Synopses & Reviews
It is perhaps the greatest story never told: the truth behind the most enduring works of English literature. Who was the man behind Hamlet, King Lear, and the sonnets? In Shakespeareand#8217;s Lost Kingdom, critically acclaimed historian Charles Beauclerk pulls off an enchanting feat, humanizing the bard who for centuries has remained beyond our grasp. Beauclerk has spent more than two decades researching the authorship question, and he convincingly argues that if the plays and poems of and#147;Shake-speareand#8221; were discovered today, we would see them for what they areand#151;shocking political works written by a court insider, someone whose status and anonymity shielded him from repression in an unstable time of armada and reformation. But the authorand#8217;s unique status and identity were swept under the rug after his death. The official historyand#151;of an uneducated Stratfordian merchant writing in obscurity and of a virginal queen married to her countryand#151;dominated for centuries. Shakespeareand#8217;s Lost Kingdom delves deep into the conflicts and personalities of Elizabethan England, as well as into the plays themselves, to tell the true story of the and#147;Soul of the Age.and#8221; Youand#8217;ll never look at Shakespeare the same way again.
"Beauclerk has not only scandalized professors throughout the English departments of the world's schools and universities, he has thrown down the gauntlet to historians as well . . . and he has garnered supporters in this long-simmering debate." and#151;The Boston Globe
and#147;Beauclerkand#8217;s learned, deep scholarship, compelling research, engaging style and convincing interpretation won me completely. He has made me view the whole Elizabethan world afresh. The plays glow with new life, exciting and real, infused with the soul of a man too long denied his inheritance.and#8221; and#151;Sir Derek Jacobi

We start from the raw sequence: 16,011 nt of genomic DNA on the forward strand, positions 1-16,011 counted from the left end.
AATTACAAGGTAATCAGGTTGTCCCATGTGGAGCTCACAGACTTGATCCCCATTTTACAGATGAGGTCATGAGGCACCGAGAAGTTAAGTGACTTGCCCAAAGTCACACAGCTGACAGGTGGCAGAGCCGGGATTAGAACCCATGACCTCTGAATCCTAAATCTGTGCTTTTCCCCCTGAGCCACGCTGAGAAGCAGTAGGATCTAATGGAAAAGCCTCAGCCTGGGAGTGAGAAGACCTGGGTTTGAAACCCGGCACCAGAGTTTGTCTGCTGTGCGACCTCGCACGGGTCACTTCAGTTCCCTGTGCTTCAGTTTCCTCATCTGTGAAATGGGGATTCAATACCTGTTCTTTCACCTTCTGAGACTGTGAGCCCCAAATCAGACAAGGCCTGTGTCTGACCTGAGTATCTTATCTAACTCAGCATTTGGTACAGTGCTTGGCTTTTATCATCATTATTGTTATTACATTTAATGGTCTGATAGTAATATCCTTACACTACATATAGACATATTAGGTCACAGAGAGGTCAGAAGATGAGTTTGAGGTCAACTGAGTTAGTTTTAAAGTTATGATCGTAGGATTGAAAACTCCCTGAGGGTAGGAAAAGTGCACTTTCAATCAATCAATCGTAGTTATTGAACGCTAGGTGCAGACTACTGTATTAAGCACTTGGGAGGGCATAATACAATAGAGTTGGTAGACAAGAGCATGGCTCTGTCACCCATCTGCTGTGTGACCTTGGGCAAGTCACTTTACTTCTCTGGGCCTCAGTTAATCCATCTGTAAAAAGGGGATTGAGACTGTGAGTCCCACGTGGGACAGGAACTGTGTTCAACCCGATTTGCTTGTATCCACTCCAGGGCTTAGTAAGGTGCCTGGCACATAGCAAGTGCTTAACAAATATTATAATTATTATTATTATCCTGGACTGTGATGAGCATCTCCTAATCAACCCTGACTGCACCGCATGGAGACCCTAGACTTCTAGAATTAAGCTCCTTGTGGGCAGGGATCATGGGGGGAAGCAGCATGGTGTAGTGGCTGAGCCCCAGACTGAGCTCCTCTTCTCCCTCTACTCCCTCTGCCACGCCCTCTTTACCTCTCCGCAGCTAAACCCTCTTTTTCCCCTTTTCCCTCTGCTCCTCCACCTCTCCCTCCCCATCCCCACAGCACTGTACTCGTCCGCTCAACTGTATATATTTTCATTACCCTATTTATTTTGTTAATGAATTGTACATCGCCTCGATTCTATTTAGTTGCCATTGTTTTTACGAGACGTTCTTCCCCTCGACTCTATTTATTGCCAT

and#147;An intriguing book that proposes another forceful argument in this age old debate. Beauclerkand#8217;s detailed exploration divides the mythical notions from the historical truths. You will have a hard time putting this book down.and#8221; and#151;Roland Emmerich
"Charles Beauclerk is an engaging, learned, and engrossing speaker. On the subject of Shakespeare, they don't come any better." and#151;William F. Buckley Jf.
and#147;An extraordinary and controversial interpretation of Shakespeare's origins, which certainly provokes much thought. A radical analysis of Shakespeare's text, leading to a conclusion which is bound to amaze the reader and the scholar. Who was Shakespeare?and#8221;
and#147;Captivating . . . Beauclerk writes persuasively, mixing history with quotes from Shakespeare's works in a style that's far from the overly-academic manner you might expect for such a detailed literary and historical analysis. As the pieces of his theory come together, even the most ardent adherent to and#147;Stratfordian mythologyand#8221; (that a lowly son of a glove-maker from Stratford-upon-Avon was Shakespeare) may find themselves having second thoughts.and#8221; and#151;Kevin Lauderdale, Author Magazine
"[The authorship question] stands as one of the great undiscovered lands of Shakespearean research, full of resounding insights into the plays we love so well . . . Charles Beauclerk must be one of the most learned speakers on the Earl of Oxford. He is passionate and gracious about his subject." and#151;Mark Rylance, First Artistic Director of Shakespeare's Globe Theatre
"Charles Beauclerk is eloquent and persuasive in his defense of the thesis that the Earl of Oxford wrote the works of William Shakespeare." and#151;Ambassador Paul H. Nitze, The Nitze School, Johns Hokins University
- Beauclerk is a direct descendant of Edward de Vere--who some believe is the true author of Shakespeare's plays--and served as president of the Shakespeare Oxford Society